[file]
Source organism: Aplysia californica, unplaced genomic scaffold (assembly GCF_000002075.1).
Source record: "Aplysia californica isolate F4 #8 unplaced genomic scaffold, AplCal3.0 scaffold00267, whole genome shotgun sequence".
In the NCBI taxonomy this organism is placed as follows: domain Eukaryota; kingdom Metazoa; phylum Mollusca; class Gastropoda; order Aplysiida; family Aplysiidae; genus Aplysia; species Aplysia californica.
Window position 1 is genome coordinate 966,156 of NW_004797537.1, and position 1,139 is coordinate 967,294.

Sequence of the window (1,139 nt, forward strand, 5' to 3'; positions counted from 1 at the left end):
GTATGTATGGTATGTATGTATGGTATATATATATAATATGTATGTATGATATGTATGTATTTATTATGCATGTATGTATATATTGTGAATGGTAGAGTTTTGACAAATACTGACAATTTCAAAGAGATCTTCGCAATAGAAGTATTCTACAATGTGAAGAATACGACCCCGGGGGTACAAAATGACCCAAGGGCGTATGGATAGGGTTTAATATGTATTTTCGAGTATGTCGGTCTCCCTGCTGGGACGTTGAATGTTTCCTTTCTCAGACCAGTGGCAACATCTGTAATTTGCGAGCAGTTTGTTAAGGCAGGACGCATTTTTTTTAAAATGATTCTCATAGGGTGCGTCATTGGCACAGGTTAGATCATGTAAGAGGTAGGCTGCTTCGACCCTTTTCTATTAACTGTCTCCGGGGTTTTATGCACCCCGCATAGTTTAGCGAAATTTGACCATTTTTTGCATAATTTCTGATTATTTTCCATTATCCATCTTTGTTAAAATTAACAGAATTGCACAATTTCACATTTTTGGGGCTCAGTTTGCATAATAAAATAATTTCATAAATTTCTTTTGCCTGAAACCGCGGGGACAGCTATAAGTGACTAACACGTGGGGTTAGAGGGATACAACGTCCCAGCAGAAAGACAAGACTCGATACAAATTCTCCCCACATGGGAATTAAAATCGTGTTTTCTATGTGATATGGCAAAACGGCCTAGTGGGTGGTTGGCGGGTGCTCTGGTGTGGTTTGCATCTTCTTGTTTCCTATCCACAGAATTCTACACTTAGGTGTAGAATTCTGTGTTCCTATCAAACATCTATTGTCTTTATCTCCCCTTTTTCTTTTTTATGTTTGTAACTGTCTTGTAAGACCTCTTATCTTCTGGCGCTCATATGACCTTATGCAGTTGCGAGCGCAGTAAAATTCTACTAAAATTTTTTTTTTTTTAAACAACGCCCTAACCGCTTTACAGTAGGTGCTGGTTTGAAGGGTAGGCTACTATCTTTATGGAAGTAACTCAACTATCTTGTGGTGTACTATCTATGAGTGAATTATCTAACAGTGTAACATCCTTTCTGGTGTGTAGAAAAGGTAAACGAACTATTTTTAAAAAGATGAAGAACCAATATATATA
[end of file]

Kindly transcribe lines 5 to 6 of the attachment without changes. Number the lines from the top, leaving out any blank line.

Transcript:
Sequence of the window (1,139 nt, forward strand, 5' to 3'; positions counted from 1 at the left end):
GTATGTATGGTATGTATGTATGGTATATATATATAATATGTATGTATGATATGTATGTATTTATTATGCATGTATGTATATATTGTGAATGGTAGAGTTTTGACAAATACTGACAATTTCAAAGAGATCTTCGCAATAGAAGTATTCTACAATGTGAAGAATACGACCCCGGGGGTACAAAATGACCCAAGGGCGTATGGATAGGGTTTAATATGTATTTTCGAGTATGTCGGTCTCCCTGCTGGGACGTTGAATGTTTCCTTTCTCAGACCAGTGGCAACATCTGTAATTTGCGAGCAGTTTGTTAAGGCAGGACGCATTTTTTTTAAAATGATTCTCATAGGGTGCGTCATTGGCACAGGTTAGATCATGTAAGAGGTAGGCTGCTTCGACCCTTTTCTATTAACTGTCTCCGGGGTTTTATGCACCCCGCATAGTTTAGCGAAATTTGACCATTTTTTGCATAATTTCTGATTATTTTCCATTATCCATCTTTGTTAAAATTAACAGAATTGCACAATTTCACATTTTTGGGGCTCAGTTTGCATAATAAAATAATTTCATAAATTTCTTTTGCCTGAAACCGCGGGGACAGCTATAAGTGACTAACACGTGGGGTTAGAGGGATACAACGTCCCAGCAGAAAGACAAGACTCGATACAAATTCTCCCCACATGGGAATTAAAATCGTGTTTTCTATGTGATATGGCAAAACGGCCTAGTGGGTGGTTGGCGGGTGCTCTGGTGTGGTTTGCATCTTCTTGTTTCCTATCCACAGAATTCTACACTTAGGTGTAGAATTCTGTGTTCCTATCAAACATCTATTGTCTTTATCTCCCCTTTTTCTTTTTTATGTTTGTAACTGTCTTGTAAGACCTCTTATCTTCTGGCGCTCATATGACCTTATGCAGTTGCGAGCGCAGTAAAATTCTACTAAAATTTTTTTTTTTTTAAACAACGCCCTAACCGCTTTACAGTAGGTGCTGGTTTGAAGGGTAGGCTACTATCTTTATGGAAGTAACTCAACTATCTTGTGGTGTACTATCTATGAGTGAATTATCTAACAGTGTAACATCCTTTCTGGTGTGTAGAAAAGGTAAACGAACTATTTTTAAAAAGATGAAGAACCAATATATATA